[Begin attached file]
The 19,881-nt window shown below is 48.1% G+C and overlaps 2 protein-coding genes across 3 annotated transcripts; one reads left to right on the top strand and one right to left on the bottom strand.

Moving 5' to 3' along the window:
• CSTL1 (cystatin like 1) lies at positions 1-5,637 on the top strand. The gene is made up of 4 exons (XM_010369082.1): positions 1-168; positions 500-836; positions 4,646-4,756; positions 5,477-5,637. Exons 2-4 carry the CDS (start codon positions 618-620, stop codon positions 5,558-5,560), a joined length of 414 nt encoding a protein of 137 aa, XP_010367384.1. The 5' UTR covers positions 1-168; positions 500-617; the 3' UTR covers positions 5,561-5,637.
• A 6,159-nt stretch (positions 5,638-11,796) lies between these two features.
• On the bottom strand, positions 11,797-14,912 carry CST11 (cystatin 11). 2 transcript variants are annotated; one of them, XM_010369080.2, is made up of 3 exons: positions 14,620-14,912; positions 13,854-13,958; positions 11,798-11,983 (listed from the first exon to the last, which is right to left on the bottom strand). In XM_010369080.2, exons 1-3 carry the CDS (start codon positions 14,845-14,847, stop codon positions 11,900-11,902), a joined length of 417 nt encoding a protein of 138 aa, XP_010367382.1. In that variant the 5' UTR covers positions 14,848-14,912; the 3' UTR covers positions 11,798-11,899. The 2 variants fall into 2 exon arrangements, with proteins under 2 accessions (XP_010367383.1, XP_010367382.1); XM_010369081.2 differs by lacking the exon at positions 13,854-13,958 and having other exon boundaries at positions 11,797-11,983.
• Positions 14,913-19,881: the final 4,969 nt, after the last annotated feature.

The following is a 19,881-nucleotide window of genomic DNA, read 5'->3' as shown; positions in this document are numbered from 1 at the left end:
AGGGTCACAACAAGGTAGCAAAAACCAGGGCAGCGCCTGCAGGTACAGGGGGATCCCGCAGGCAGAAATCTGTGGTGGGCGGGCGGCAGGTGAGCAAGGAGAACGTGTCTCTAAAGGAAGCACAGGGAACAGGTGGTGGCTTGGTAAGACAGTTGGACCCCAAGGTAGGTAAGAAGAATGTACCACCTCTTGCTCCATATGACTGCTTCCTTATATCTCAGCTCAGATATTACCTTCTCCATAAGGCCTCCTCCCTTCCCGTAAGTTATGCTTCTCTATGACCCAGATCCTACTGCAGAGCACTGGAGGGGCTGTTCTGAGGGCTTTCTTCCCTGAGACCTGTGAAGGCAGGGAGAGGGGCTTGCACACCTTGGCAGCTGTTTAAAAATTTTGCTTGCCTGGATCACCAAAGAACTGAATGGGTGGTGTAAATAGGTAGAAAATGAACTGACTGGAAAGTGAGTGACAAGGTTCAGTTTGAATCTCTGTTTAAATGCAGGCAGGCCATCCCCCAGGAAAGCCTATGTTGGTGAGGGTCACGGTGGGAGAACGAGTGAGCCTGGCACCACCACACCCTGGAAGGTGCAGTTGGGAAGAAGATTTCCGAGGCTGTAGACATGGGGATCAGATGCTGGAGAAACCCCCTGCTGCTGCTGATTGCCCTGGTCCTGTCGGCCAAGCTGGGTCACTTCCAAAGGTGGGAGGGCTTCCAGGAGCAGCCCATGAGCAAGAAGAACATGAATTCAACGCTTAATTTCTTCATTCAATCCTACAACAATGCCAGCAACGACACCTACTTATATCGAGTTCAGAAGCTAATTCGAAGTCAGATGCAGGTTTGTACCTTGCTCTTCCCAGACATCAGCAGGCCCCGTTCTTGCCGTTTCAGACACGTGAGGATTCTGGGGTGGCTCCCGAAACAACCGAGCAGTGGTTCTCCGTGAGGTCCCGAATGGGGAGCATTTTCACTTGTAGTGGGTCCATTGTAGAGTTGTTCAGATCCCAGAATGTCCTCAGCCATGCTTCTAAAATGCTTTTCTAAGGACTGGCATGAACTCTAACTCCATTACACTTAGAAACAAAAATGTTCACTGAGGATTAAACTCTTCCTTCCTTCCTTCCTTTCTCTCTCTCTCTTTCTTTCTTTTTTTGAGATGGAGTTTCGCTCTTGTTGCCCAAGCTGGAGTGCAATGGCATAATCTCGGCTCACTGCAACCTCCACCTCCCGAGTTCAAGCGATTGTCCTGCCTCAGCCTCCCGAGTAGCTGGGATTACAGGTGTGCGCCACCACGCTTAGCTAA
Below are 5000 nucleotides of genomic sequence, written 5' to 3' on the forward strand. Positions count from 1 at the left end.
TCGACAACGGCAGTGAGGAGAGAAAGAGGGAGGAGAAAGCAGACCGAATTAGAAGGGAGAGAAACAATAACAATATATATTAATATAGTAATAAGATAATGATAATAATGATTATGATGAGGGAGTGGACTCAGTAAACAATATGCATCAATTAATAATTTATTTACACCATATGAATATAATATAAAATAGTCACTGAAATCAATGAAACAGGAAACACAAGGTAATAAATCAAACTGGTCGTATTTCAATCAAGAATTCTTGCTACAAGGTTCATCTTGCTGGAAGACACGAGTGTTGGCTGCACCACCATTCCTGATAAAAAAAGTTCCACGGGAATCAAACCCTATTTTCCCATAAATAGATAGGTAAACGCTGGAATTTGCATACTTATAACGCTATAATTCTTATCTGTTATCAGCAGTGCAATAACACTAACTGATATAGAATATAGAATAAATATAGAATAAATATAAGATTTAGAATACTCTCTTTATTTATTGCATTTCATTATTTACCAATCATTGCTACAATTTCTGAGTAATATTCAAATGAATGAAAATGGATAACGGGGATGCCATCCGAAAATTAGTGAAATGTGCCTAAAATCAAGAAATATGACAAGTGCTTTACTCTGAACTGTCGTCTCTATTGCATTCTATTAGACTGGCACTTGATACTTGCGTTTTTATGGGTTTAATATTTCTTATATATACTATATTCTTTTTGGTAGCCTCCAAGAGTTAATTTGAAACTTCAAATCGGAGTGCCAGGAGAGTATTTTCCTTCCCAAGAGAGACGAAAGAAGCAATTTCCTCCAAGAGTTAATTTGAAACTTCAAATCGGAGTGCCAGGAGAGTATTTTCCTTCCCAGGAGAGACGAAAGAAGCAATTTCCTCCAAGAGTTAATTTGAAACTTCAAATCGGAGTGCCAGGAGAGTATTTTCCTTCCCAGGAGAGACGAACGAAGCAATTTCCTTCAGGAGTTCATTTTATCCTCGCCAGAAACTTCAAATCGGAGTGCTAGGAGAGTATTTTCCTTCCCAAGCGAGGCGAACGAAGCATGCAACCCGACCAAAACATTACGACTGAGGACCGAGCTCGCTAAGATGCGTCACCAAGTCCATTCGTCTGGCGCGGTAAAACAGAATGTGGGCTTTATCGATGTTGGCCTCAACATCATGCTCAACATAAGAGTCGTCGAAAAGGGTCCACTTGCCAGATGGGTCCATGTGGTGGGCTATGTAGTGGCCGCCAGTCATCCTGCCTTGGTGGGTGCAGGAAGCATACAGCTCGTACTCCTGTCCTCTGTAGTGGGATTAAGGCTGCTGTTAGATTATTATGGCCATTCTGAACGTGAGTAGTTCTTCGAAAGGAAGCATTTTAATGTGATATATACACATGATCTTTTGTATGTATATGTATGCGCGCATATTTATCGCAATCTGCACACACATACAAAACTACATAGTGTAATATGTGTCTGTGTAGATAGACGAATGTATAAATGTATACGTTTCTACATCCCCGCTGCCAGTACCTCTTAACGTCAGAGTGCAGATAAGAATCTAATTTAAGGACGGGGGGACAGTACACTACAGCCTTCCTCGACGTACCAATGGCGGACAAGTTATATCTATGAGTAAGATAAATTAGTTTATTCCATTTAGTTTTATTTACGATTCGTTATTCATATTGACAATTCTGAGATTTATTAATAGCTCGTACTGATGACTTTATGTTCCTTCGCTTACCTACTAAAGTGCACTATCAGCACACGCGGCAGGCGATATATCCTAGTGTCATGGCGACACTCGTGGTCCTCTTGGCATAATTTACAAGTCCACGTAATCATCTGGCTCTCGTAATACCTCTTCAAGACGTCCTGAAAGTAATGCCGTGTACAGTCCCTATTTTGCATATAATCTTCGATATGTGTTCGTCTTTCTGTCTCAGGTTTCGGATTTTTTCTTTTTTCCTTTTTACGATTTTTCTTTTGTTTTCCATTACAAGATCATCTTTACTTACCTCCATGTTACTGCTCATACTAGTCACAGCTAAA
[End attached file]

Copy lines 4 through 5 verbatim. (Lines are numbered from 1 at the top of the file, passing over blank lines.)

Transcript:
• A 6,159-nt stretch (positions 5,638-11,796) lies between these two features.
• On the bottom strand, positions 11,797-14,912 carry CST11 (cystatin 11). 2 transcript variants are annotated; one of them, XM_010369080.2, is made up of 3 exons: positions 14,620-14,912; positions 13,854-13,958; positions 11,798-11,983 (listed from the first exon to the last, which is right to left on the bottom strand). In XM_010369080.2, exons 1-3 carry the CDS (start codon positions 14,845-14,847, stop codon positions 11,900-11,902), a joined length of 417 nt encoding a protein of 138 aa, XP_010367382.1. In that variant the 5' UTR covers positions 14,848-14,912; the 3' UTR covers positions 11,798-11,899. The 2 variants fall into 2 exon arrangements, with proteins under 2 accessions (XP_010367383.1, XP_010367382.1); XM_010369081.2 differs by lacking the exon at positions 13,854-13,958 and having other exon boundaries at positions 11,797-11,983.